In the heart of a star, there dances a new form of life.
A newborn son bathes in the light and the warmth of his mother.
“Be still, my child.”
“But mother,” cries the new form of life, “there is so much world to see!
There is so much life to live! How can there ever be time?”
“Time is happening all around us. There will always be time.”
Every instant, there are bubbles of hydrogen bursting.
There is radiation escaping,
There is energy longing to be free.
“When can I leave here, mother?” asks the heart of the star.
“I can see planets outside—and further still, so many stars.
Why are there so many stars, mother?”
“Those are other mothers,” says the sun to her boy,
“Telling their sons to rest patient in the night.”
“But when? But when?”
“Soon enough, my child,” breathes the mother of starlight.
“Soon enough, you will wish you had been.”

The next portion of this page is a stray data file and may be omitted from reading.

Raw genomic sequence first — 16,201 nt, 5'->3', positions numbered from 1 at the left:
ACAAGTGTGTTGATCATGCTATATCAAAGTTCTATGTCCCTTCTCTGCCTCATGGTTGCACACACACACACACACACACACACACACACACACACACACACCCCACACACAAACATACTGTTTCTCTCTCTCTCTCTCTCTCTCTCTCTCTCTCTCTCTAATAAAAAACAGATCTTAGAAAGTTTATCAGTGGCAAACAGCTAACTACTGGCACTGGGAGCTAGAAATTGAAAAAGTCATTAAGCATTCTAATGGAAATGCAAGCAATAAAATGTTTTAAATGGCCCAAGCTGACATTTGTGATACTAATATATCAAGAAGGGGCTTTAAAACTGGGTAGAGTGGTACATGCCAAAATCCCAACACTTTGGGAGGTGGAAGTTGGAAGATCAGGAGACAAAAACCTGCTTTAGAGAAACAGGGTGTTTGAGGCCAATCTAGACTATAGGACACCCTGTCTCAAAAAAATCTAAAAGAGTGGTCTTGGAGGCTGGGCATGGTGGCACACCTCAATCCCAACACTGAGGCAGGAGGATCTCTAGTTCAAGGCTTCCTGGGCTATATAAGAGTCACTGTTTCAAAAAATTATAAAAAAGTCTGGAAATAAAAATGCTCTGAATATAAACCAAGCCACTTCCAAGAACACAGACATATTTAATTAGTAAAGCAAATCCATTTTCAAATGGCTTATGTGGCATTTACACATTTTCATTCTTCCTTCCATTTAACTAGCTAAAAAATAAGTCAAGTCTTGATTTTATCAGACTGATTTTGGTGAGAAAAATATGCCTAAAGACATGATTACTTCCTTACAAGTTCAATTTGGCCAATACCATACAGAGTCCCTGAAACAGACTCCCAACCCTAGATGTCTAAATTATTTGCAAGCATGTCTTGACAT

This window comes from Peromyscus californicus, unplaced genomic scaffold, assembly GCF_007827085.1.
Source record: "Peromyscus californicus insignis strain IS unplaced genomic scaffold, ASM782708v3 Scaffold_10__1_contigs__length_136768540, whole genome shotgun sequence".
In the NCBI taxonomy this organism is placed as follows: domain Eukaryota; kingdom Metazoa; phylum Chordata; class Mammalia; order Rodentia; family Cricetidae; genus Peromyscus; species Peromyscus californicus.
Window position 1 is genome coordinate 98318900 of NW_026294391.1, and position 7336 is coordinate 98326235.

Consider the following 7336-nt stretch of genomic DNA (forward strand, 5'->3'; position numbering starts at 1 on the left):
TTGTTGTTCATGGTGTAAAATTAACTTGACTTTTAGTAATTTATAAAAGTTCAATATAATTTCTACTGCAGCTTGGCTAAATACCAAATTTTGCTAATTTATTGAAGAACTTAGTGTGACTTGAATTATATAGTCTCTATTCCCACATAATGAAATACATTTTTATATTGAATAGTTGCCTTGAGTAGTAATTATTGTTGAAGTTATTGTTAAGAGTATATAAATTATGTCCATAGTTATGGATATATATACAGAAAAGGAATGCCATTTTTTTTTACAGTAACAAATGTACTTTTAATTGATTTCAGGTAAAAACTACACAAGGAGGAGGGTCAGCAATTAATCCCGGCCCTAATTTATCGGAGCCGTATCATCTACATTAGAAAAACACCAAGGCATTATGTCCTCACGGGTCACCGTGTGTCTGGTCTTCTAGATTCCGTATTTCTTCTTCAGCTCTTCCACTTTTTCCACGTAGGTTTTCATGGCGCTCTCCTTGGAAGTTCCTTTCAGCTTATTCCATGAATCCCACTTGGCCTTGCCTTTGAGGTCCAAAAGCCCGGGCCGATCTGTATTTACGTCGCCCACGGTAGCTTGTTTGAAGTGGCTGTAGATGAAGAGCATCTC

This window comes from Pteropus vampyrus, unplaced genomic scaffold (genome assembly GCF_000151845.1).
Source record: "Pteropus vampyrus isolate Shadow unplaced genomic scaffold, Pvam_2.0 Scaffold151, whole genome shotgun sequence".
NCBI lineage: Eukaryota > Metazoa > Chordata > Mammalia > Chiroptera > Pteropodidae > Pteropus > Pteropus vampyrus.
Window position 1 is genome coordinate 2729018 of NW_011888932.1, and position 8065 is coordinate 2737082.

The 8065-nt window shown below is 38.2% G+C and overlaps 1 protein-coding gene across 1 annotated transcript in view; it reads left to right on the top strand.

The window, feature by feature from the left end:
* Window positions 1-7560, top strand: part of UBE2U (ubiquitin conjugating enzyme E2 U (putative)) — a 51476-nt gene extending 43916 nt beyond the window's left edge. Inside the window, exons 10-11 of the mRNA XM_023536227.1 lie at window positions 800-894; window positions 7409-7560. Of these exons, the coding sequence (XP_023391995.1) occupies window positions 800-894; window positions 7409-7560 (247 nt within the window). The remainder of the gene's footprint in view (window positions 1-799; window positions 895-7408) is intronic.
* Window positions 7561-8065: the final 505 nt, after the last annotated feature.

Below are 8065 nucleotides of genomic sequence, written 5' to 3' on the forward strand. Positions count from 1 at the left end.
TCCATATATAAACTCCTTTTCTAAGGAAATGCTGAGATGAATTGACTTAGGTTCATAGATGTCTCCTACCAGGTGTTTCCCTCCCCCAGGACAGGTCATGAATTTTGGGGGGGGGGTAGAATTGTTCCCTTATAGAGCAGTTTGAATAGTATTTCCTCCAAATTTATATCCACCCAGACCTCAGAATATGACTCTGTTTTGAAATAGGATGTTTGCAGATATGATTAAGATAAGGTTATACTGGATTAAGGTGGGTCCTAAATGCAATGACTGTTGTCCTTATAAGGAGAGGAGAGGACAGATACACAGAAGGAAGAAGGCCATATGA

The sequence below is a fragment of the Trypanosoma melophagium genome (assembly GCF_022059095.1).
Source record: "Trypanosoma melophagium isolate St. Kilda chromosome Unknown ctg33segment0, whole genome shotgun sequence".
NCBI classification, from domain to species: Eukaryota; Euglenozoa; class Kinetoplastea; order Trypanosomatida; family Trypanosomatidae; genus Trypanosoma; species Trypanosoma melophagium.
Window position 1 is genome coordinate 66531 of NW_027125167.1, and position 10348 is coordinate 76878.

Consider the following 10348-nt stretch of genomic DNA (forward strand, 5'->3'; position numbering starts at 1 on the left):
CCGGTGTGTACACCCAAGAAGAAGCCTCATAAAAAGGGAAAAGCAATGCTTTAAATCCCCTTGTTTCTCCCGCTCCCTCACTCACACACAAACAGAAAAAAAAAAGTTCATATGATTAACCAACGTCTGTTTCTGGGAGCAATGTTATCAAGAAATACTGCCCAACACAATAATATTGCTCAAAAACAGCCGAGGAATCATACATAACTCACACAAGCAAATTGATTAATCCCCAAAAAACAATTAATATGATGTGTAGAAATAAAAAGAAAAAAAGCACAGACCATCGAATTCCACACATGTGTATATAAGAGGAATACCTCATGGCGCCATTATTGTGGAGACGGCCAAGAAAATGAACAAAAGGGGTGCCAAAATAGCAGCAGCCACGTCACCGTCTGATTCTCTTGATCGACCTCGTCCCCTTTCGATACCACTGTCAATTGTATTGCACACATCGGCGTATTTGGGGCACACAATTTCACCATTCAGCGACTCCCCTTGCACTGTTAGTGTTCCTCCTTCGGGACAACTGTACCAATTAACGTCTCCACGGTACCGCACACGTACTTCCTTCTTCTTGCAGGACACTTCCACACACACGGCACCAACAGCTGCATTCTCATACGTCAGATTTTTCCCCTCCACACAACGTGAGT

New elements develop inside the star.
The star’s firstborn has brothers and sisters who ignore him.
They whisper in the blinding light.
So many whispers.
What are you all whispering about?
Observers near the fourth planet have a hard time quantifying,
qualifying or even amending it.
Who is the greater fool?
Too many children the mother just cannot contain.
The observers have not seen before such structured madness,
will not take it in,
cannot quantify it.
“Mother,” asks the dutiful son, “If you die,
what is to become of us?”
“You will live,” says the mother. “You will have
what you always begged me for.”
There is no space for tears in the heart of a dying star.
There is too much temperature.
Too much temperament.
It turns to steam.
It quickens the reactions, helps push the cascade.
The observers are out of the way when the blow hits.
They ask the star’s son what he thinks and feels.
“I wanted to see the world,” he says.
“And now the world is here for me,
I wish I’d been more patient.”